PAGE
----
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casins, splint or Indian brooms, and baskets of all kinds.

One of the most annoying things the pioneers had to contend against was the prevalence of bears, wolves, and foxes. It was almost impossible to keep sheep, pigs, or fowl from these rapacious nocturnal prowlers. How common

were wild beasts can

be gathered from the fact that J o s e p h Slack, an early settler near Farmersville (Athens) killed on his farm 192 deer, 34 bears, and 46 wolves. As a bounty of four dollars was paid for wolves' heads and two for those of bear, a skilful hunter could profit by the presence of these pests. But sometimes they men-aced the lives of the settlers. On one occasion a girl of sixteen was sent on horseback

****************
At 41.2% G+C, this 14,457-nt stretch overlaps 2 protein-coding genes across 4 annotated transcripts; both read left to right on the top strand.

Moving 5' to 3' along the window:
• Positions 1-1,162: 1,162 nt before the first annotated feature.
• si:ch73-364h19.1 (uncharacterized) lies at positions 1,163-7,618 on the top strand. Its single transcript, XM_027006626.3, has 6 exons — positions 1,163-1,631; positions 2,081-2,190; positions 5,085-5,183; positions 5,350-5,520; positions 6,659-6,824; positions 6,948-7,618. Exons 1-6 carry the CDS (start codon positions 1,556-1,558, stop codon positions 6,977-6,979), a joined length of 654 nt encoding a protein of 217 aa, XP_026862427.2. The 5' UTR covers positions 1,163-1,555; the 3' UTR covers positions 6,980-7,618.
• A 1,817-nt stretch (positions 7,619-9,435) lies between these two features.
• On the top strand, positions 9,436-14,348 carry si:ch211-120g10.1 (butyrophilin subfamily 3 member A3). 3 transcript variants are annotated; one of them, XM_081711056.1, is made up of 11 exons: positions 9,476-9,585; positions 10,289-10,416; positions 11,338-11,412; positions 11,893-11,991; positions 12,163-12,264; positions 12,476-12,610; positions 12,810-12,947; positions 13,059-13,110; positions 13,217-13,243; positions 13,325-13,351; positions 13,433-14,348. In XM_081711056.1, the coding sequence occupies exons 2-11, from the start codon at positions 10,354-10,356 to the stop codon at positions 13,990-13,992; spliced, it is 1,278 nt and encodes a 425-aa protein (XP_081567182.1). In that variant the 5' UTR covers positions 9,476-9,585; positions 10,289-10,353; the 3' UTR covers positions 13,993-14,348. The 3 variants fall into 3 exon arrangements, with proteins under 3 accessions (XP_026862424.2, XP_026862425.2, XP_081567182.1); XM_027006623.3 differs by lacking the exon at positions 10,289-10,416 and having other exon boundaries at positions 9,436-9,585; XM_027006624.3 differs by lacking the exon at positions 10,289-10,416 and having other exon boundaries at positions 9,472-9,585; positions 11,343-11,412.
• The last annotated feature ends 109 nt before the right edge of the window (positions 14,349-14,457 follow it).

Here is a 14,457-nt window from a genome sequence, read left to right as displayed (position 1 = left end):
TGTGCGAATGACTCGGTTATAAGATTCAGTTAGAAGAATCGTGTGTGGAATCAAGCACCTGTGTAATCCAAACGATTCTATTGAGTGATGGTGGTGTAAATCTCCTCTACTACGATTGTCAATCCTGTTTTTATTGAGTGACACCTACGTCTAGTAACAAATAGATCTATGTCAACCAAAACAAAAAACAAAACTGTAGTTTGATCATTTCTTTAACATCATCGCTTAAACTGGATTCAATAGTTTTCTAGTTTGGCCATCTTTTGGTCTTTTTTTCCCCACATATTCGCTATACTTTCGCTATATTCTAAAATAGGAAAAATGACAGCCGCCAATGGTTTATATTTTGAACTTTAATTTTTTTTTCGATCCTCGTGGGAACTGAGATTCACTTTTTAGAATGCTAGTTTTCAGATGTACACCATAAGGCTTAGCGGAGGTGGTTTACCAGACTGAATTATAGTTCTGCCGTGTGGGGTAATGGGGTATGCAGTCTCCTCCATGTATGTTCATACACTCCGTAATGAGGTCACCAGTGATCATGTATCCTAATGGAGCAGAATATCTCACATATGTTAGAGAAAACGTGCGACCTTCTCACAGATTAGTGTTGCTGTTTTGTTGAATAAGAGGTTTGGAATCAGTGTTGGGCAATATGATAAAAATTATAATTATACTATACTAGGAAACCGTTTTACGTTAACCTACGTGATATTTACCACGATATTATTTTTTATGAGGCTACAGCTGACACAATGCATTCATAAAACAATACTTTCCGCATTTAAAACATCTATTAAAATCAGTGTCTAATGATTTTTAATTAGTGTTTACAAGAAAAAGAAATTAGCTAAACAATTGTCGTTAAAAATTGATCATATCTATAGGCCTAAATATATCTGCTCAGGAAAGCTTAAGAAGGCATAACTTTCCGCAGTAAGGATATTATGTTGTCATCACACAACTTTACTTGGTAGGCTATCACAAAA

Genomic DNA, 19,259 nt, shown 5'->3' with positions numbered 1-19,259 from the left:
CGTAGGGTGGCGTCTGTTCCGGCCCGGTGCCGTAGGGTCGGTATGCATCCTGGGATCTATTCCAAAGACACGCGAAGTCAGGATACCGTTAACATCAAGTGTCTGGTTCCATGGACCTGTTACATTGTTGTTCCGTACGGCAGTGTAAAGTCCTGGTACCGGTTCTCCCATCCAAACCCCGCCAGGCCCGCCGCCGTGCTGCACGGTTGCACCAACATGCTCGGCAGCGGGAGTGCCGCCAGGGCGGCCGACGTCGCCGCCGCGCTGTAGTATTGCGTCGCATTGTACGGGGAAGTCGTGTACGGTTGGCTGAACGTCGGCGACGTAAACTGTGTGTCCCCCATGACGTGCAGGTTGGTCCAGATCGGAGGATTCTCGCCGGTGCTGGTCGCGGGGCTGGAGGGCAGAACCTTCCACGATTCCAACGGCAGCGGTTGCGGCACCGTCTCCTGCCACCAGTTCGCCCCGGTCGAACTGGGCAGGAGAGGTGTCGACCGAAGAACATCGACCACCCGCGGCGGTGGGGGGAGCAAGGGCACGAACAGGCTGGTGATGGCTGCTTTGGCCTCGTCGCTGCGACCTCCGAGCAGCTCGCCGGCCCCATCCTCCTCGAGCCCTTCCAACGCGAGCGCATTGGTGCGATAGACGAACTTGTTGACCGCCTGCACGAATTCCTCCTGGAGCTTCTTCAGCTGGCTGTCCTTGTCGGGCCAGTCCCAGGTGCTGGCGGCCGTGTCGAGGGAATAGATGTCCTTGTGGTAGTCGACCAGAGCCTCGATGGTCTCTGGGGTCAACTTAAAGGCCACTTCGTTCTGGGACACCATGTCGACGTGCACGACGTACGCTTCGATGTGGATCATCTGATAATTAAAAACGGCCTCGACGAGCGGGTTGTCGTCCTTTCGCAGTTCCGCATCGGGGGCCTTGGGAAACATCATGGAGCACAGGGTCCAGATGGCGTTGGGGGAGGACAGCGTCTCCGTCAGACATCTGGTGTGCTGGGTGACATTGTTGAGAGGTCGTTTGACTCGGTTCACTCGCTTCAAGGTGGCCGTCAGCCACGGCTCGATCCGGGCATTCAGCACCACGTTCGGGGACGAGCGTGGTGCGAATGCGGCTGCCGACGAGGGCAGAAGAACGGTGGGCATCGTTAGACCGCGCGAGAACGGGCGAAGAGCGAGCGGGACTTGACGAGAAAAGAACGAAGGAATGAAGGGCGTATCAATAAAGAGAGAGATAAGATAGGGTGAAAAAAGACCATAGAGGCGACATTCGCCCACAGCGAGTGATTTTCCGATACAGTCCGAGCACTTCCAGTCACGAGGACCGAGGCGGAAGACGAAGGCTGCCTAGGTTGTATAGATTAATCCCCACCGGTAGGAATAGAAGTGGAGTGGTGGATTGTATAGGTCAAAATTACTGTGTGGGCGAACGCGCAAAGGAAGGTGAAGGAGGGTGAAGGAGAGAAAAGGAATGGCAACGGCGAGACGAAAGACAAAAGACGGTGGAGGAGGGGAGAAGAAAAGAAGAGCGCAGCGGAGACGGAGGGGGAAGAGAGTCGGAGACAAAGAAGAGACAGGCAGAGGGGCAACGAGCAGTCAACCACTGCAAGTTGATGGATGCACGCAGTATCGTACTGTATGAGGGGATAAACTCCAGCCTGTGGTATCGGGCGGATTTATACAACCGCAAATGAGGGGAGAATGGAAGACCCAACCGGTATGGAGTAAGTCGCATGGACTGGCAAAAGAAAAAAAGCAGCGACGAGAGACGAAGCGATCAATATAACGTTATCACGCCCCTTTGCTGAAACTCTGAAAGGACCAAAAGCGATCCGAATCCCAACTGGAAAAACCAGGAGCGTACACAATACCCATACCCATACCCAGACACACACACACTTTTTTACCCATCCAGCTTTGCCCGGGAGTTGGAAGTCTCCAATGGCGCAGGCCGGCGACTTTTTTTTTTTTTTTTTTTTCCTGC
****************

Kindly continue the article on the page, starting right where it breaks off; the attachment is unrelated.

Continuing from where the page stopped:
with a bag of corn to "At times the wolves were so close

she could see their eyes gleaming

have it ground at the through the darkness."

mill in Yonge. It was

midnight before the corn was ground, but this dauntless lass began her return journey along the blazed path to her home. As she cantered along under the spreading trees she was startled by distant yelps and barks, which grew ever



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